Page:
From this issue of Eurosurveillance, the two previous electronic releases (weekly and monthly) of the journal have been merged into one. The new Eurosurveillance is published every Thursday, with rapid communications on major public health events and news items alongside longer scientific articles and reviews. At the same time we are updating our editorial policy (http://www.eurosurveillance.org/editorial_policy/index.asp) and reviewing the types of articles (http://www.eurosurveillance.org/authors/index.asp) to better reflect our commitment to covering all aspects of epidemiology, prevention and control of communicable diseases from a European perspective.
This is a logical step in the process that started three years ago in January 2005, when the two journals Eurosurveillance Monthly and Eurosurveillance Weekly were merged into one single publication having a weekly electronic release with short articles, a monthly electronic release with longer articles, and a quarterly print compilation comprising articles from both.
The merging of the two journals in 2005 was part of the strategic vision to make the journal stronger and more sustainable for the future, gaining on the respective strengths of the two journals: the timeliness of Eurosurveillance Weekly and the scientific reputation of Eurosurveillance Monthly. This decision also made it possible to have the weekly articles indexed by PubMed/Medline – a milestone for the journal. However, Eurosurveillance was still being published from two editorial offices in Paris and London and the change from two journals to one was not always obvious to the authors and readers – and quite often a source of confusion.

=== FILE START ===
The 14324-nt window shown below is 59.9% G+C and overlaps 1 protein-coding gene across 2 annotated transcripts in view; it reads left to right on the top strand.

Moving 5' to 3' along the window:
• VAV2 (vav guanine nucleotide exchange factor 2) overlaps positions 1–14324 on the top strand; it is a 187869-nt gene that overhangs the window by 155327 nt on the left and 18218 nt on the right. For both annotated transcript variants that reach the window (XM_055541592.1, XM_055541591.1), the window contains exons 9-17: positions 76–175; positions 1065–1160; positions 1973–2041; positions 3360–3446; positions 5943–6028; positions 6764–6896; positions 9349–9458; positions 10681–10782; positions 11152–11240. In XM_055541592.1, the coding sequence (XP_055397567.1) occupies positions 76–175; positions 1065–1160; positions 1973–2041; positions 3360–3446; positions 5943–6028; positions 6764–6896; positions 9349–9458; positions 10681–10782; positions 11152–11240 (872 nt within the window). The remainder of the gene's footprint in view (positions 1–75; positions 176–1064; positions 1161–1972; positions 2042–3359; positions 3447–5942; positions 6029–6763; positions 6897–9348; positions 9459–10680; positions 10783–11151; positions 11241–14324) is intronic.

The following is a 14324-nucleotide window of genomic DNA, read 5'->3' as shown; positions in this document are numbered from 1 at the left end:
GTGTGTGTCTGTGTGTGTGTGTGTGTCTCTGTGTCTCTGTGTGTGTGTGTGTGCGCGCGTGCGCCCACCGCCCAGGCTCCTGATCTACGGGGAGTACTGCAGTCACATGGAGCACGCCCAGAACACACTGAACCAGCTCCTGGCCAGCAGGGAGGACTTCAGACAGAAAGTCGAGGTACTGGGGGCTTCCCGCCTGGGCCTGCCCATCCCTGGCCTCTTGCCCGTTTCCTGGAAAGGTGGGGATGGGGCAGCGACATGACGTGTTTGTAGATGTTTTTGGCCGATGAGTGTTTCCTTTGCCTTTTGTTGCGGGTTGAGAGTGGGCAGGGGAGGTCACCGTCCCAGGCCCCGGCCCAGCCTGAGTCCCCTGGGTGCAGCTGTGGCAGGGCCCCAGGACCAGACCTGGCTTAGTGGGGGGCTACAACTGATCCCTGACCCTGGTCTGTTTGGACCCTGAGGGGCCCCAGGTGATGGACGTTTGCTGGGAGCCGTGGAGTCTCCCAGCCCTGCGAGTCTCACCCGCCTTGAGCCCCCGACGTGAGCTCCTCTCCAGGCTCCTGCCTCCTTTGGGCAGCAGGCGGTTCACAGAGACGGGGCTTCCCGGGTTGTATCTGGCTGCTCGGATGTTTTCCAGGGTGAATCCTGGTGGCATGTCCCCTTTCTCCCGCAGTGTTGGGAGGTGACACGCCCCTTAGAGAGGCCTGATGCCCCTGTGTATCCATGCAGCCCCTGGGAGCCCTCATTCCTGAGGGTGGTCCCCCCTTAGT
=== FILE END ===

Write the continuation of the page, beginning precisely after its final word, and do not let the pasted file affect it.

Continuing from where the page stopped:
For almost a year now, Eurosurveillance has been published by a single editorial team based at the European Centre for Disease Prevention and Control (ECDC). The practical reasons for the distinction between the weekly and monthly releases have therefore disappeared. With only one electronic release, we will now be able to post the longer articles as soon as they are ready, thus reducing the time from final acceptance of an article to publication.
Alongside this change we are also making some improvements to the different article formats, enabling more extensive review articles, but also generally allowing for higher "word count" and a larger number of references in the articles, with a clearer grouping of the shorter articles – everything to make Eurosurveillance even more useful to its growing number of readers. The editorial team will continue its tradition of providing high quality and relevant information on infectious diseases in a very timely manner, and offering public health experts and scientists in the field a platform for exchange of data and good practice.